Indians sign petition demanding Kohinoor diamond back

Indians not only expressed their desire on social media but also signed an online petition on to have the "Kohinoor Diamond" returned

Queen Elizabeth II

HYDERABAD: It has been a week since Queen Elizabeth II, the longest-reigning monarch in British history, passed away at Balmoral at the age of 96. However, since her death, Indians have openly expressed their desire for 'Kohinoor' to be returned.

And it was pretty evident from the popular hashtags like "Kohinoor" and "Return Kohinoor Diamond," which have gained enormous traction in India since the death of Queen Elizabeth II.

Several more Indians not only expressed their desire on social media but also signed an online petition on to have the "Kohinoor Diamond" returned.

Venktesh Shukla, a petitioner, started an online petition on to bring Kohinoor back to India. He hopes to gather one million signatures at the very least for this petition. Additionally, he welcomed all Indian nationals to contact their local British embassies, consulates, and high commissions and submit this petition to them in a dignified and peaceful manner.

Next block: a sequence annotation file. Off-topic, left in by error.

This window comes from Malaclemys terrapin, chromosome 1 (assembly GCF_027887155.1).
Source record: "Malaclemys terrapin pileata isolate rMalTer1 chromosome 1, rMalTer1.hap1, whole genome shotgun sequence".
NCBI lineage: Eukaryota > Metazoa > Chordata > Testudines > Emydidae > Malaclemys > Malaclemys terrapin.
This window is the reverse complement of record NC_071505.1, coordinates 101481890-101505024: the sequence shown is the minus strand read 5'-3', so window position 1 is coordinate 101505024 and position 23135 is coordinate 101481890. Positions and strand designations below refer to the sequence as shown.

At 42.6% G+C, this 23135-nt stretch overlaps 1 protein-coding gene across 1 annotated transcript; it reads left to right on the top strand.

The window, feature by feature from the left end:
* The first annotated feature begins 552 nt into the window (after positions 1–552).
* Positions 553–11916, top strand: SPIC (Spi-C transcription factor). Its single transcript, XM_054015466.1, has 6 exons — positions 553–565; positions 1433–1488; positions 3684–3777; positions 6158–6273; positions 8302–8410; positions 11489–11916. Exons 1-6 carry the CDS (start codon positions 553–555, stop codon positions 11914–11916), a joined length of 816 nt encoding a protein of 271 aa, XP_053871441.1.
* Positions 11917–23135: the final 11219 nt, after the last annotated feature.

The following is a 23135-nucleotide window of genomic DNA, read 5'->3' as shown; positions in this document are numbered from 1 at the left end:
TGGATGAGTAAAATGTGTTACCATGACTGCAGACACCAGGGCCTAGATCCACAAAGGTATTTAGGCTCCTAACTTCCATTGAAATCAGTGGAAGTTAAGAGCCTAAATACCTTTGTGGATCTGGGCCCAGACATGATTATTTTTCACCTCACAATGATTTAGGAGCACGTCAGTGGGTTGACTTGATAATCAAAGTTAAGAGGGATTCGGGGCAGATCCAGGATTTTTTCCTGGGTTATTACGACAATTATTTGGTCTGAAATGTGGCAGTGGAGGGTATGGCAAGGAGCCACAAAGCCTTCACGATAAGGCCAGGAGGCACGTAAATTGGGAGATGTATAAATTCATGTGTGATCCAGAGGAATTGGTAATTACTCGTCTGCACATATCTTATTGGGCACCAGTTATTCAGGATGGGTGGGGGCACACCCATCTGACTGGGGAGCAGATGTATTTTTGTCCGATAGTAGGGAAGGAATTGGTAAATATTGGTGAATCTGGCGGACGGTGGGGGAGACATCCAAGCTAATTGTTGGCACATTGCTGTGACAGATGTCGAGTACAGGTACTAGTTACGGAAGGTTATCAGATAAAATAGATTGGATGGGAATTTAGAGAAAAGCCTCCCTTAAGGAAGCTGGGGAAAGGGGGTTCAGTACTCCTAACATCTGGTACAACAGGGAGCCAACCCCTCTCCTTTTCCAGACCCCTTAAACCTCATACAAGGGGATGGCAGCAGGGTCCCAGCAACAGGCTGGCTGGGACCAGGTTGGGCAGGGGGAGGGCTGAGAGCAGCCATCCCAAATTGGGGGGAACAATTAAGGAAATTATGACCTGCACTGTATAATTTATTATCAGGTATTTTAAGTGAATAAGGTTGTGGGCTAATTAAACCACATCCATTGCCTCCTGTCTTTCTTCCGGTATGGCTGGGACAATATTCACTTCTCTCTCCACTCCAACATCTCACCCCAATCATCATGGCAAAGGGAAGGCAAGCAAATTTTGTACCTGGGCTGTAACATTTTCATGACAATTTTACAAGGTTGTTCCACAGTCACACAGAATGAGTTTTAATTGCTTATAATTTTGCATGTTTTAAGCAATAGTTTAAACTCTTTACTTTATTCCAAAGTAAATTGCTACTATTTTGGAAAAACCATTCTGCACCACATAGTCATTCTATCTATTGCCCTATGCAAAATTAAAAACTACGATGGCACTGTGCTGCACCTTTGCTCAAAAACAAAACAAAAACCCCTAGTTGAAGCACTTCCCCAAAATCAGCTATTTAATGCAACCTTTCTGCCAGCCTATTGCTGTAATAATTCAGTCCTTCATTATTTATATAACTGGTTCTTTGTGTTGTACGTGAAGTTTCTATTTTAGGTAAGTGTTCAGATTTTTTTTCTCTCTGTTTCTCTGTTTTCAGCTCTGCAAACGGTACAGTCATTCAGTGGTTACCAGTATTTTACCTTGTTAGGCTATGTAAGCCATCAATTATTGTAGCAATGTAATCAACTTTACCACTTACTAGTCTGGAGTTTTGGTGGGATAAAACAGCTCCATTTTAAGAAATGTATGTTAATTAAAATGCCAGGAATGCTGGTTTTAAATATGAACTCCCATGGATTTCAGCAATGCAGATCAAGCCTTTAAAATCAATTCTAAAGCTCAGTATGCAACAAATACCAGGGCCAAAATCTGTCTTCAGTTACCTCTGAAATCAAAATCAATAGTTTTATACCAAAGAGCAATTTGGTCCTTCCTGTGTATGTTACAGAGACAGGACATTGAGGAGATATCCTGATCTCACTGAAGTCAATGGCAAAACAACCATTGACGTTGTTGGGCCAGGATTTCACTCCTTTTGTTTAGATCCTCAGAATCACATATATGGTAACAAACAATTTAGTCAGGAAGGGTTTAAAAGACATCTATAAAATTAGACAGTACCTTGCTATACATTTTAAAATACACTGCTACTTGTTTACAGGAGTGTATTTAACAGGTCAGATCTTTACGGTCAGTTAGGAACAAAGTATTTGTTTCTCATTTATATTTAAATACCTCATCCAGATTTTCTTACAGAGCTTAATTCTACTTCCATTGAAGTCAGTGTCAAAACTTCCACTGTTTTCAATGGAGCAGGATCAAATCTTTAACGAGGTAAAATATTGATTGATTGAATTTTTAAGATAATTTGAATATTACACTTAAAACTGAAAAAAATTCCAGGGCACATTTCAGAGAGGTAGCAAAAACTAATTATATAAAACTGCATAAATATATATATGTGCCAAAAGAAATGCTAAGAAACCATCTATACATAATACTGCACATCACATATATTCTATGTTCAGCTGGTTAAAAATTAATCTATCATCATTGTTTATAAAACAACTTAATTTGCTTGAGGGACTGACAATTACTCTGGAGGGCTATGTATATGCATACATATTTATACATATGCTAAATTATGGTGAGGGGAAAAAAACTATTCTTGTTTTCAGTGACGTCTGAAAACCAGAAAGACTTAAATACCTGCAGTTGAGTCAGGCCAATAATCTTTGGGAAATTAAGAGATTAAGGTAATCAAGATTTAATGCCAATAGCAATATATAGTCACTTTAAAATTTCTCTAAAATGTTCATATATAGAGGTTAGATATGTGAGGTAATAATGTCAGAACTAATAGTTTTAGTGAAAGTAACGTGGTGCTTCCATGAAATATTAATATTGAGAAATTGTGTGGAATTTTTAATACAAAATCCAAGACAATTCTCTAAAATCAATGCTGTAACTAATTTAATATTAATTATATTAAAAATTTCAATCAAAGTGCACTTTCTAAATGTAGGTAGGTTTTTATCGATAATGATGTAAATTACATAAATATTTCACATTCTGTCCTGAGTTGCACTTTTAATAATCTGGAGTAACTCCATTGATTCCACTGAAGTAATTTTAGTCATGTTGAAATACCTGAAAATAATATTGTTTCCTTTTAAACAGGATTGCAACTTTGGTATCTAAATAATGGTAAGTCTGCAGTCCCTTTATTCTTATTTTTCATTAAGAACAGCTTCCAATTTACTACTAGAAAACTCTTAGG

Venkatesh Shukla claims in his online petition that Kohinoor was mined in India and was one of the largest diamonds ever mined. It passed through the hands of various Indian kings for centuries before reaching the legendary Ranjit Singh, who ruled Punjab. After his death in 1849, the British conquered the Punjab Kingdom and crowned his five-year-old son, Daleep Singh, as King under British regency. They later convinced this child to "gift" the diamond to the Britishers. They also relocated Daleep Singh to England, converted him to Christianity, and forbade him from meeting his mother or any other Indian, so he would be unaware of his heritage. "

He went on to say that, "It is no longer morally justifiable for the UK to keep the Kohinoor diamond. The right thing to do is to return to India, where it was taken from. It is also beneficial to the United Kingdom, as voluntarily handing over Kohinoor will help atone for its historical involvement in colonialism."

"The United Kingdom wishes to be seen as an honourable country that does good in the world. Let us give them this opportunity to correct themselves, "Vivek concluded.

The Kohinoor diamond, which weighs 105.6 carats and is one of the largest cut diamonds in the world, The diamond is currently mounted in Queen Elizabeth II's crown. Since India's independence from the United Kingdom in 1947, governments in India, Pakistan, Iran, and Afghanistan have all claimed ownership of the Koh-i-Noor and asked for its return.

The British government has denied the allegations, claiming that the jewel was obtained legally in accordance with the provisions of the Lahore Treaty.

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